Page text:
Panama’s President Laurentino Cortizo has called for stricter anti-money laundering (AML) controls in the much-anticipated bill that aims to regulate the use of cryptocurrencies, passed by the general assembly. He also refused to sign into law until the modifications are implemented.
The President’s Take
Cortizo said he needs guarantees that the bill adheres to global anti-money laundering standards. While speaking at the Bloomberg New Economy Gateway Latin America conference in Panama City, the President added,
“If I’m going to answer you right now with the information that I have, which is not enough, I will not sign that law. I have to be very careful if the law has clauses related to money laundering activities. Anti-money laundering activities are very important to us.”
Global intergovernmental watchdog – the Financial Action Task Force (FATF) – earlier added Panama to its Grey list in June 2019. After this, the offshore hotspot’s financial leaders assured it would commit to several measures focused on strengthening its anti-money laundering (AML) and fighting the financing of terrorist (CFT) regimes.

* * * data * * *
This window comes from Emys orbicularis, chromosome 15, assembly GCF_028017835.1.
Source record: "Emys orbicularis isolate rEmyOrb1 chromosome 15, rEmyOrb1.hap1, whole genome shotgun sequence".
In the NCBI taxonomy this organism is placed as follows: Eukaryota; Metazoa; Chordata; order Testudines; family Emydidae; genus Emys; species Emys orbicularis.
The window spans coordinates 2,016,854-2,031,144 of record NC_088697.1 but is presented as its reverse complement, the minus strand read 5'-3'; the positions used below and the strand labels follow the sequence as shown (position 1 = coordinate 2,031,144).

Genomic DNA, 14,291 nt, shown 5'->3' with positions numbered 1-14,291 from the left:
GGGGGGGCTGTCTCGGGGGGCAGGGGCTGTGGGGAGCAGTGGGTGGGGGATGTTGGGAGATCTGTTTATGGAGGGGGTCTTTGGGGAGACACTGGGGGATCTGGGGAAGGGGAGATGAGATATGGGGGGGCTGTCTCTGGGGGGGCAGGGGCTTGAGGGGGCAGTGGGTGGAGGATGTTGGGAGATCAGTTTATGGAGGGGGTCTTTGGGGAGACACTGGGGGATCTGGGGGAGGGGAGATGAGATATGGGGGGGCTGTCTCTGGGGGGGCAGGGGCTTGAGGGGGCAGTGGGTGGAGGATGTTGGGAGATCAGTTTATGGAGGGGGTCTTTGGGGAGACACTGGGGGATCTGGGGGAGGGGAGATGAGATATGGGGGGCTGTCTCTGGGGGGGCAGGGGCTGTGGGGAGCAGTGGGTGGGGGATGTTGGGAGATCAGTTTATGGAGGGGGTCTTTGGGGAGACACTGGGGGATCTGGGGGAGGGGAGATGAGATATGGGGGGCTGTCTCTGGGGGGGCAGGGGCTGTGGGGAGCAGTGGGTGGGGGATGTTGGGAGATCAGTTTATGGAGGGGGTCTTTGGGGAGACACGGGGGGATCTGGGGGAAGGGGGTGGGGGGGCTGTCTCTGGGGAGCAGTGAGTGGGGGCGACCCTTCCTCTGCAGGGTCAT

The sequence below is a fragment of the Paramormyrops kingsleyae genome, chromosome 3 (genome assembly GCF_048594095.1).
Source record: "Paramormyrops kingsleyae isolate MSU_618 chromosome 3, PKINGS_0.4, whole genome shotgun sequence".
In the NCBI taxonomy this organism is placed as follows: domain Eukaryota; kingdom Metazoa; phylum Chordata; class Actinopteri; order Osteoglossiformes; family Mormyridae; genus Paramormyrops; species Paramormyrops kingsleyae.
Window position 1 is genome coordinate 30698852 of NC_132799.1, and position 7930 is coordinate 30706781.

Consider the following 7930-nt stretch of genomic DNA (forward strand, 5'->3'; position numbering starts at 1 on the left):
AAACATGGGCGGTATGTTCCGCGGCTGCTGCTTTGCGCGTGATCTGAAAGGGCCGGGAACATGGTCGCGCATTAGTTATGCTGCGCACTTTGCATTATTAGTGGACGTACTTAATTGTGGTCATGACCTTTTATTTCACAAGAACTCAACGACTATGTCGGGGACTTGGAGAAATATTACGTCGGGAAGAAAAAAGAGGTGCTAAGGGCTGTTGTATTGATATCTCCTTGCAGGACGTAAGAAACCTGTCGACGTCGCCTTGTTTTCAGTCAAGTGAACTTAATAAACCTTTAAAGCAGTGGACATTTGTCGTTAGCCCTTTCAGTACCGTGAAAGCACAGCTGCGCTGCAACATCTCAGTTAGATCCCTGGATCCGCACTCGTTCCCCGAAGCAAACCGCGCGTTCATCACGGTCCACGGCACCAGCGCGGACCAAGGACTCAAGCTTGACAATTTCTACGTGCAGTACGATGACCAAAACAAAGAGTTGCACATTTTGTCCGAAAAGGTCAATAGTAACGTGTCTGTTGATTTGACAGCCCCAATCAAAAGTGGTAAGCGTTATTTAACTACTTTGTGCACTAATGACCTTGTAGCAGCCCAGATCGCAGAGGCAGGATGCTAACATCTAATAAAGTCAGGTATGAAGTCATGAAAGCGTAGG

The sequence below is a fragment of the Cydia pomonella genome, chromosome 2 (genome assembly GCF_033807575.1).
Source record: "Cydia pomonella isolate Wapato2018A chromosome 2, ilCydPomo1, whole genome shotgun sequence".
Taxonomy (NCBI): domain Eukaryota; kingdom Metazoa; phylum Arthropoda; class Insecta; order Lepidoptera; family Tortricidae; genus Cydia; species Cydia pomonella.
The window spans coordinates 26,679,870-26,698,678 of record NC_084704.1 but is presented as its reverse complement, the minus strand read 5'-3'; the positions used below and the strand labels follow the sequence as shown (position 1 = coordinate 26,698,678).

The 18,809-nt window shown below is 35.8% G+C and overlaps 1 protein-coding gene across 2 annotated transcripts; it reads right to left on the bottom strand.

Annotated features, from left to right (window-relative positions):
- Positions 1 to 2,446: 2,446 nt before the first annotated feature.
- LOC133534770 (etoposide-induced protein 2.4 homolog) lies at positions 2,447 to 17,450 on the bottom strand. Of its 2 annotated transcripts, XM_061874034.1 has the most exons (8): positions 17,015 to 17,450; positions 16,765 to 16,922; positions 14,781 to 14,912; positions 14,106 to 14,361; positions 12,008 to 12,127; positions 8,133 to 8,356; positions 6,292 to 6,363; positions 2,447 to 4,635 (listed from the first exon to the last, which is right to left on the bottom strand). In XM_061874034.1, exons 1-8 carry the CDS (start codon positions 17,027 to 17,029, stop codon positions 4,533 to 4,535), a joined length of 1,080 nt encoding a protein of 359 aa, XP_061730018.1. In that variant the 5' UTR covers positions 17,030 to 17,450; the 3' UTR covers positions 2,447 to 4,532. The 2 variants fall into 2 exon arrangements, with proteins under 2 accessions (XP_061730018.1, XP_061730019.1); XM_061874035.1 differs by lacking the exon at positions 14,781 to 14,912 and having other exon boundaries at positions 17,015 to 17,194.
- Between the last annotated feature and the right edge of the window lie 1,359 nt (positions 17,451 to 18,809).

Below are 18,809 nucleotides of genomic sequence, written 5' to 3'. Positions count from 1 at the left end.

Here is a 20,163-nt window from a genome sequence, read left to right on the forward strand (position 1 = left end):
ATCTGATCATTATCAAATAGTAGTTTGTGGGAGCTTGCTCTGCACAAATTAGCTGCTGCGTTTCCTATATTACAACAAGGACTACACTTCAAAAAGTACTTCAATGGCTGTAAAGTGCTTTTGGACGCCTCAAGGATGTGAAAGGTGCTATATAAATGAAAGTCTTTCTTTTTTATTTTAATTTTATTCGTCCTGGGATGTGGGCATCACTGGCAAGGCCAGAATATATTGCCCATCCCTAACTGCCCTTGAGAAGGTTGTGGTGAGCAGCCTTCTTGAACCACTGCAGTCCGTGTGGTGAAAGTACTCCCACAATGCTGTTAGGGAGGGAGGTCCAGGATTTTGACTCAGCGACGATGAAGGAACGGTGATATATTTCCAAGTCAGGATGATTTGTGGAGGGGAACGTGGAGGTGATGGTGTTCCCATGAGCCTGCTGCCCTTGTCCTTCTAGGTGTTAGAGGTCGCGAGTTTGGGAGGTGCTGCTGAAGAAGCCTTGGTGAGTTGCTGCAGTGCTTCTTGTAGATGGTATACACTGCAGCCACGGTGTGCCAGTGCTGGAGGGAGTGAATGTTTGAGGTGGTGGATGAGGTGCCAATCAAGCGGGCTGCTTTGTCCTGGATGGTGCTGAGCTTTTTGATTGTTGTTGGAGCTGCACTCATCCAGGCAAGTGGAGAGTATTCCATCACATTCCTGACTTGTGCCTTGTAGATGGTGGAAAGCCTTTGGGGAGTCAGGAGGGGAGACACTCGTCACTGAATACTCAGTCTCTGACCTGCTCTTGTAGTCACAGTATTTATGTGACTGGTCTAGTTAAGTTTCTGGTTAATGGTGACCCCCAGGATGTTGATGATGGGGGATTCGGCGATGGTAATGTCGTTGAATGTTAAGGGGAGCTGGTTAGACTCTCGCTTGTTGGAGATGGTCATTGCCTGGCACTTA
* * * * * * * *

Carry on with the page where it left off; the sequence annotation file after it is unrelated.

While Cortizo believes the crypto law is “innovative,” he revealed waiting for global regulation of the asset class.
“It is an innovative law from what I have heard, it’s a good law. However, we do have a solid financial system here in Panama and one of the things I’m waiting on is when you have a global regulation of crypto-assets.”
The Bill Itself
The lawmakers in the Latin American country approved a bill that would regulate the use of Bitcoin and eight other cryptocurrencies while also aiming to pay taxes and private transactions.
A copy shared by Gabriel Silva, a Panamanian lawmaker, revealed that citizens, banks, and legal entities in the country will be allowed to use Bitcoin, Ethereum, XRP, Litecoin, XDC Network, Elrond, Stellar, IOTA, and Algorand, as a means of payment in both civil and commercial capacities “without limitation.”
As reported earlier, Panama’s bill contained similar stipulations as its neighbor El Salvador’s Bitcoin Law. It would also enable government agencies to migrate public records to blockchain technology, a move many consider would transform the country into a digital hub in Latin America and attract investments from financial technology firms.
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